Marvel Fan-Fiction and Scottish Indies: This Week in Comics
We haven’t read fanfic this good since we wrote it back in sixth grade.
Squirrel Girl and Ms. Marvel share some snacks. Panel selection from All-New, All-Different Avengers Annual #1. Illustrated by Faith Erin Hicks with colors by Megan Wilson. Screencap via the author.
The end of every summer is always a fascinating time for comics. The big movements and tentpole events that publishers use to boost their “home from school” sales begin to settle, and readers can see which trumpeting storylines will make lasting impacts on their favorite books. It’s also when a lot of new comics find their groove, and get into the meat of their stories. This week is still a little early to feel those effects, but there’s still quite a bit on the shelves worth checking out. In this week’s comic roundup, Marvel gets into the fan-fiction game, a woman with strange powers is surrounded by monsters, and more.
‘Annual’ releases exist in a strange place in the comic world. Created as a way to tell a different story in a series without interrupting the main plotline or numbering, some see annuals as a marketing gimmick. But, as evidenced by All-New, All-Different Avengers Annual #1, they can be a bold chance to think outside the box. This issue sees everyone’s favorite teen from Jersey City, Ms. Marvel, logging onto her favorite fan-fiction website to write some stories about her fellow heroes. Once logged on, she sees that other people have written stories about her and her friends, and she’s shocked but compelled to read on. The rest of this comic, then, are those fan-fiction stories of Marvel heroes. Layered, and with plenty of goofiness and a variety of styles, this annual does exactly what it should: it tells weird stories the regular comics certainly couldn’t.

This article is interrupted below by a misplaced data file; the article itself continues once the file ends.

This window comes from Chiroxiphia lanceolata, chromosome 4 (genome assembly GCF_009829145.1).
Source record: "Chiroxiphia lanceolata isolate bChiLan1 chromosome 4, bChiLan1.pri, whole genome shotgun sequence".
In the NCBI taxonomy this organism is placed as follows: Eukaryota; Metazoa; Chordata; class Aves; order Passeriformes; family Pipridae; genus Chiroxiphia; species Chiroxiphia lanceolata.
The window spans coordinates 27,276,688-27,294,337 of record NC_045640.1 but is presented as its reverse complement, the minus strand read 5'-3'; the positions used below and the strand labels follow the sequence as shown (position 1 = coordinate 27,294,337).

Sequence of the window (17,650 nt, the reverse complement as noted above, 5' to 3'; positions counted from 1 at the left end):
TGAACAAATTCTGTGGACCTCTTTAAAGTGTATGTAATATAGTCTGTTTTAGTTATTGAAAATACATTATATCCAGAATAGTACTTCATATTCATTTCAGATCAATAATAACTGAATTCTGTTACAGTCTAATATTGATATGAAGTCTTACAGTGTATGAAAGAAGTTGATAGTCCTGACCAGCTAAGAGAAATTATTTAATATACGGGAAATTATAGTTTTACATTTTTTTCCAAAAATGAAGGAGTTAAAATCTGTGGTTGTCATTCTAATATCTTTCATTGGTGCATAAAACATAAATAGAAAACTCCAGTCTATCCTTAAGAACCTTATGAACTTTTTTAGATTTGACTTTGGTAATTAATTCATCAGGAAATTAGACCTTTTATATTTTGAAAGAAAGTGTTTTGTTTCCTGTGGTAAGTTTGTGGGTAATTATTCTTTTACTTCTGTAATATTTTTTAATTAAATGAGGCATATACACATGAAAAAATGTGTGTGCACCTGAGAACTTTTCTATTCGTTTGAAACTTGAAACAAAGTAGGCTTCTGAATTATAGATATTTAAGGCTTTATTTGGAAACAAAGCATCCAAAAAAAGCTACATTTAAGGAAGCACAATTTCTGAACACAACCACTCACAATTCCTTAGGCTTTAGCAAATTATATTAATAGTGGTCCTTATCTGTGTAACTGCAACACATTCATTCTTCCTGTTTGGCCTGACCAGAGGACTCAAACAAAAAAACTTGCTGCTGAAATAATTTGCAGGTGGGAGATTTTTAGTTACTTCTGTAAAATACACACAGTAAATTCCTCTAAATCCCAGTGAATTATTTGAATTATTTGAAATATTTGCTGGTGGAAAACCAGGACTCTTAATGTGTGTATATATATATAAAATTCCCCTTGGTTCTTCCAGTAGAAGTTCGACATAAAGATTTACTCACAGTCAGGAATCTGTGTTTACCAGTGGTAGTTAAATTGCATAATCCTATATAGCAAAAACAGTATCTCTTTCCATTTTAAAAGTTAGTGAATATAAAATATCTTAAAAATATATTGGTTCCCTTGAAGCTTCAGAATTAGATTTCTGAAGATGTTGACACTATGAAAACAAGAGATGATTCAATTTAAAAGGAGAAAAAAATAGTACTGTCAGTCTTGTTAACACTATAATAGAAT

This horror-centric comic is on its way to television as a new show on Syfy, and it’ll be a work of art if it captures even a slice of the mood, tone, and tenor of the books. Harrow County’s a creepy little town where monsters and strange things prowl around the edges. Emmy, a resident of the town, finds she’s connected deeply to the supernatural roots and history of Harrow. This issue sees Emmy trying to reconcile her place in the world, and the comic drips with a low, thumping dread. This is horror with something to say, a spooky comic that doesn’t pander to its readers.
Ringside tells a classic, seedy crime story, but twists it by setting it in the world of professional underground wrestling. While the plot of issue six may be a bit hard to follow for readers jumping right in, the artwork by Nick Barber and Simon Gough is enough to instantly hook comic fans. Truly cinematic in its scope, Ringside feels like a comic adaptation of The Wrestler, but with a bit less wallowing.
The Dundee, Scotland-based Treehouse Comics Collective is a showcase for fantastic up-and-coming Scottish creators. This volume of comics ranges in style and tone from Kathryn Briggs' lighthearted (but beautifully illustrated) comic about cats in outer space, to a sparse mini-comic about velociraptors. Full of off-center wit and an array of sketching styles, Treehouse Volume 8 is a great, breezy read for adventurous readers interested in raw talent.
What were your favorite comics this week? Leave a comment here or let us know on Twitter: @CreatorsProject.